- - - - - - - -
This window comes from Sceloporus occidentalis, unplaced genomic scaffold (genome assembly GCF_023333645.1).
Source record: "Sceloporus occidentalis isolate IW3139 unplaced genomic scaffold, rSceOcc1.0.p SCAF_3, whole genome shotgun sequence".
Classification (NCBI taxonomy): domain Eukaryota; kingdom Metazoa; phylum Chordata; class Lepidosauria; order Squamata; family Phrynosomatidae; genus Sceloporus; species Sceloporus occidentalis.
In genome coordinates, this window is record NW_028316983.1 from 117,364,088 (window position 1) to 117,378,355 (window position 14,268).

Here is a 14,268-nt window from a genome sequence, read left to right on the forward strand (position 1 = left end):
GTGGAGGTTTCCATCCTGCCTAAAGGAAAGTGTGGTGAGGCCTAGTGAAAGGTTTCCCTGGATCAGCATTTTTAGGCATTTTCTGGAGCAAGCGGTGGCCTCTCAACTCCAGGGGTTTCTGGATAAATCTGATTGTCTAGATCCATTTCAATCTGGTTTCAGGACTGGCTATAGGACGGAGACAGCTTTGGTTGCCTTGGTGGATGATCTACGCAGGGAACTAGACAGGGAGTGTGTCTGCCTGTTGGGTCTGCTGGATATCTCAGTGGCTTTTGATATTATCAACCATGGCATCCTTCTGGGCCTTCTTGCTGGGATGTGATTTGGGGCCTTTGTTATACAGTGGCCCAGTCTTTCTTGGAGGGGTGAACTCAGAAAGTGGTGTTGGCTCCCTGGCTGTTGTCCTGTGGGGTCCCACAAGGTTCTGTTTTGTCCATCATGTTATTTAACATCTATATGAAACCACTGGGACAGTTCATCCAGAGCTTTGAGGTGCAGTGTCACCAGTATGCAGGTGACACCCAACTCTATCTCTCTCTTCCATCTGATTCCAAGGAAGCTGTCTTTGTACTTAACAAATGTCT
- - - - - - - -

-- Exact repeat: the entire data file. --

This window comes from Sceloporus occidentalis, unplaced genomic scaffold (genome assembly GCF_023333645.1).
Source record: "Sceloporus occidentalis isolate IW3139 unplaced genomic scaffold, rSceOcc1.0.p SCAF_3, whole genome shotgun sequence".
Classification (NCBI taxonomy): domain Eukaryota; kingdom Metazoa; phylum Chordata; class Lepidosauria; order Squamata; family Phrynosomatidae; genus Sceloporus; species Sceloporus occidentalis.
In genome coordinates, this window is record NW_028316983.1 from 117,364,088 (window position 1) to 117,378,355 (window position 14,268).

Here is a 14,268-nt window from a genome sequence, read left to right on the forward strand (position 1 = left end):
GTGGAGGTTTCCATCCTGCCTAAAGGAAAGTGTGGTGAGGCCTAGTGAAAGGTTTCCCTGGATCAGCATTTTTAGGCATTTTCTGGAGCAAGCGGTGGCCTCTCAACTCCAGGGGTTTCTGGATAAATCTGATTGTCTAGATCCATTTCAATCTGGTTTCAGGACTGGCTATAGGACGGAGACAGCTTTGGTTGCCTTGGTGGATGATCTACGCAGGGAACTAGACAGGGAGTGTGTCTGCCTGTTGGGTCTGCTGGATATCTCAGTGGCTTTTGATATTATCAACCATGGCATCCTTCTGGGCCTTCTTGCTGGGATGTGATTTGGGGCCTTTGTTATACAGTGGCCCAGTCTTTCTTGGAGGGGTGAACTCAGAAAGTGGTGTTGGCTCCCTGGCTGTTGTCCTGTGGGGTCCCACAAGGTTCTGTTTTGTCCATCATGTTATTTAACATCTATATGAAACCACTGGGACAGTTCATCCAGAGCTTTGAGGTGCAGTGTCACCAGTATGCAGGTGACACCCAACTCTATCTCTCTCTTCCATCTGATTCCAAGGAAGCTGTCTTTGTACTTAACAAATGTCT